Bus Accidents and Common Carrier Laws

Learn about the special laws and procedural rules that could apply to an injury claim after a bus accident.

Millions of people in our country ride the bus each day to get to work, but rarely do any of them expect to be injured during their commute. However, each day in the United States there are over 30 bus accidents resulting in more than 70 passenger injuries.

Injuries are particularly likely after a bus accident because of the unique circumstances passengers are in while riding a bus. Passengers are often not required to wear seat belts. Additionally, many bus accidents occur while passengers are either walking or standing. Because of this, resulting accident injuries can be particularly severe.

Passengers who have been injured in a bus crash have a number of legal options available to them, but pursuing a personal injury claim after a bus accident is very different than if you were injured in an ordinary car accident. This is because of the unique laws that apply to buses. Read on to learn more.

What is a Common Carrier?

Under the law, buses are considered "common carriers." A common carrier is a business that transports people or goods for a fee. Common carriers have very specific federal and state regulations that apply to them. These rules typically cover tour buses, school buses, city buses and commercial buses.

Who Do I Sue After a Bus Accident?

Bus accidents can be caused by a number of factors. In the case of long distance charter buses, driver fatigue is often an issue. Sometimes bus accidents are caused by a lack of proper maintenance of the bus or a faulty design of the vehicle. Many bus accidents involve a collision with another car and are caused by the negligence of the other driver. In fact, the most common cause of a bus accident is the bus driver's negligence. (Learn more about Proving Fault for a Vehicle Accident.)

In addition to understanding the many possible causes of an accident, it is also very important to know where to present your personal injury claim, or whom you can sue. The options available to you depend on the cause of the accident.

For example, if the accident was caused by the fatigue or inattention of the bus driver, a claim against the charter company is probably appropriate. If the accident occurred because of improper maintenance, then the company that maintains the bus fleet might be responsible. A lawsuit against the driver of another car might be the appropriate remedy if that driver caused the accident.

It's important to note here that many buses are owned by cities or school districts. In this situation, yet another set of rules applies. Cities and school districts are government entities, and each state has very specific rules that control how personal injury claims can be brought. For example, if you are injured on a city bus and you wish to bring a claim against the city, many states have laws that require you to notify the city within three or six months of the date of the injury. In some states the time period is as short as thirty days. If you do not present your claim to the city, and in the proper form, most state laws prohibit you from later pursing a lawsuit. Most states have similar rules that apply to school districts.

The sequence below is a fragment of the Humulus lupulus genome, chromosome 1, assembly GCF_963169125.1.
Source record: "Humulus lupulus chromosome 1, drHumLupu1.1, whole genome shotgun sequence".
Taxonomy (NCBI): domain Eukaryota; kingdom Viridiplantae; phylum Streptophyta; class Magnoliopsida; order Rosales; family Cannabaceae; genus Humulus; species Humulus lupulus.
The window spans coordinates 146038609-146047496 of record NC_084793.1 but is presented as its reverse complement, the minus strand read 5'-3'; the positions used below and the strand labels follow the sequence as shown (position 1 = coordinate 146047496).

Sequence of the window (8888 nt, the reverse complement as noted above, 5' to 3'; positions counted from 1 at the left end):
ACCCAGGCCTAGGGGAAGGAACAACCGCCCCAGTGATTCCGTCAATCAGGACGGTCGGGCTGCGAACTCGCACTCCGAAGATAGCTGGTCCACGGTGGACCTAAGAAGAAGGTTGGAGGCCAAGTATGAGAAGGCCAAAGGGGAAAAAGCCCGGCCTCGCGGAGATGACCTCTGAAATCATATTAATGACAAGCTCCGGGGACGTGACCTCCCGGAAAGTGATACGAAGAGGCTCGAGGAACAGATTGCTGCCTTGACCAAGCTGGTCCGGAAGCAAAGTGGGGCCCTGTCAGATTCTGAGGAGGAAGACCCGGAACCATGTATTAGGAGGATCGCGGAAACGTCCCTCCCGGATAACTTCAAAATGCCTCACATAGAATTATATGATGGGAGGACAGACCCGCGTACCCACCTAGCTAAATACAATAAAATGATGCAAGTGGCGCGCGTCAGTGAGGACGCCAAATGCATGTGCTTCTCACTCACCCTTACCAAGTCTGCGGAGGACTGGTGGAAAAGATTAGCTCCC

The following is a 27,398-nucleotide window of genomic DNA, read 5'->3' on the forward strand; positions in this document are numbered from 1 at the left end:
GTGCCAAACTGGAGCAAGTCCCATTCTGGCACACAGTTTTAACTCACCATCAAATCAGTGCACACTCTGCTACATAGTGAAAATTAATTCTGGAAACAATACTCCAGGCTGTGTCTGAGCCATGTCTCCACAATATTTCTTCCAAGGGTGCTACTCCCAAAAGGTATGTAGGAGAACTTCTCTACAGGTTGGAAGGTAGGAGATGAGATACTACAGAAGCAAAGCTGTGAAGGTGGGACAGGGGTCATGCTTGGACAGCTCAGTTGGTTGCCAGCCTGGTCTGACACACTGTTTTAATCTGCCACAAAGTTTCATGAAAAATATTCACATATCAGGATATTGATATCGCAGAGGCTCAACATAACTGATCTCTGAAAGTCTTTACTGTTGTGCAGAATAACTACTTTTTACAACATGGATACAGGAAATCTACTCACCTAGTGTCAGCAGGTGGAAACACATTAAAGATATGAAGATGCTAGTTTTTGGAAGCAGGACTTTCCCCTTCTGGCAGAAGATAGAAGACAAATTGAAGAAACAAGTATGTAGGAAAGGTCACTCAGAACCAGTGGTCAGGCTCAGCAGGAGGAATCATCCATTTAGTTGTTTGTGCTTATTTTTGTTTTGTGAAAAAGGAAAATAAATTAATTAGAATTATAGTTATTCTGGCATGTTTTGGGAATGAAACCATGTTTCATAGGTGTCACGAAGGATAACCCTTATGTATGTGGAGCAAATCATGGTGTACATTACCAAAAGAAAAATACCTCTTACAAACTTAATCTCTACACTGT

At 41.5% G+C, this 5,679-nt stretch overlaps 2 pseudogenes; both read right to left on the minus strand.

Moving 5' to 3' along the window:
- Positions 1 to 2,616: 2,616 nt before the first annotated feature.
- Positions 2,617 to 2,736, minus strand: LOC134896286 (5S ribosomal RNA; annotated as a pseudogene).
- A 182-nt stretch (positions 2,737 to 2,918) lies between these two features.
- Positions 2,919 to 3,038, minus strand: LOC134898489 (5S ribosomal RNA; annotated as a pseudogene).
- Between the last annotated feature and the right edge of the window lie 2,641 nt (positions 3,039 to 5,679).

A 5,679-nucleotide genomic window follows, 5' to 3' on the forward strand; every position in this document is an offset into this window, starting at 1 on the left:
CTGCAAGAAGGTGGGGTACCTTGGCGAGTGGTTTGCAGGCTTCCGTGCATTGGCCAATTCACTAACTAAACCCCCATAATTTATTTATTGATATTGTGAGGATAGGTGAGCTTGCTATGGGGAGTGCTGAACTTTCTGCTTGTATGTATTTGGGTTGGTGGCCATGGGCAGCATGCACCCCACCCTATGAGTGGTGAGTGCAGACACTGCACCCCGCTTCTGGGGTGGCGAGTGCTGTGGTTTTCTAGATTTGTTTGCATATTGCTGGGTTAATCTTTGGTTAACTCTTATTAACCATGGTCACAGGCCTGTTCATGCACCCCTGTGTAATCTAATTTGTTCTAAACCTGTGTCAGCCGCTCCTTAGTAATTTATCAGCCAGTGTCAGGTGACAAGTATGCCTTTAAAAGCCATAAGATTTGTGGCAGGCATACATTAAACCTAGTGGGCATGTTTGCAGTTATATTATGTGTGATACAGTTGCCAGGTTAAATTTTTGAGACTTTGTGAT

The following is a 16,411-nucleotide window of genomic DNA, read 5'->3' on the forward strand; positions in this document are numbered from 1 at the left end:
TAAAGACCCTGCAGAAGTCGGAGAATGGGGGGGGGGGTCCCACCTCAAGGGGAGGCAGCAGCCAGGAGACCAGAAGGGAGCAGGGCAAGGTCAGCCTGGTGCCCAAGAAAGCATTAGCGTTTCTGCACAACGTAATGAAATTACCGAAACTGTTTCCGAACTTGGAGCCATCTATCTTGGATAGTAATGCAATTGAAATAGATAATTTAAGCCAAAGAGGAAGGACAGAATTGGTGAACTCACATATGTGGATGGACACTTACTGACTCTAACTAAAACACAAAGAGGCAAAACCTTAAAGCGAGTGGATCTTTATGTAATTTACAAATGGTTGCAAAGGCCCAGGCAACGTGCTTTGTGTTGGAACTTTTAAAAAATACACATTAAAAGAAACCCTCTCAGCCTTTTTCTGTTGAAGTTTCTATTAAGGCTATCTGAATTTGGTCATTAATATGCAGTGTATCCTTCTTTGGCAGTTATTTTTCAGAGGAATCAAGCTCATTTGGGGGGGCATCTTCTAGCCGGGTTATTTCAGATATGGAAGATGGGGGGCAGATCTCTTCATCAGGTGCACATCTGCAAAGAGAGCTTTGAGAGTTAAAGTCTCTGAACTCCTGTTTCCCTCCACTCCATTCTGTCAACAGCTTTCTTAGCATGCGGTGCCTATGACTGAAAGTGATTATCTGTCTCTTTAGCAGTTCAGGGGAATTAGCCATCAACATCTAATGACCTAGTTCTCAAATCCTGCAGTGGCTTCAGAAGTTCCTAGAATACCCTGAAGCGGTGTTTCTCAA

In addition to the unique time restrictions on claims against government entities, each state also has a statute of limitations on personal injury lawsuits, which sets the time period within which you must bring a personal injury lawsuit. The time limit can be as short as one or two years, depending on the state in which you live. (Find the statute of limitations in your state in our Car Accident Laws section.)

What Types of Damages Can I Collect?

If you are injured in a bus accident, you may be entitled to collect compensation. This compensation is known as "damages" in legalese, and there are different categories of damages that you may be able to collect.

Typically you can recover damages for your medical bills and lost wages. These are known as "special damages" and they are meant to compensate you for your economic losses. You may also be able to collect "general damages", that include such things as physical and mental pain and suffering. In rare circumstances you might even be able to collect "punitive damages." Punitive damages are meant to punish the responsible party and to deter similar behavior in the future. Learn more about What a Vehicle Accident Claim Might Be Worth.

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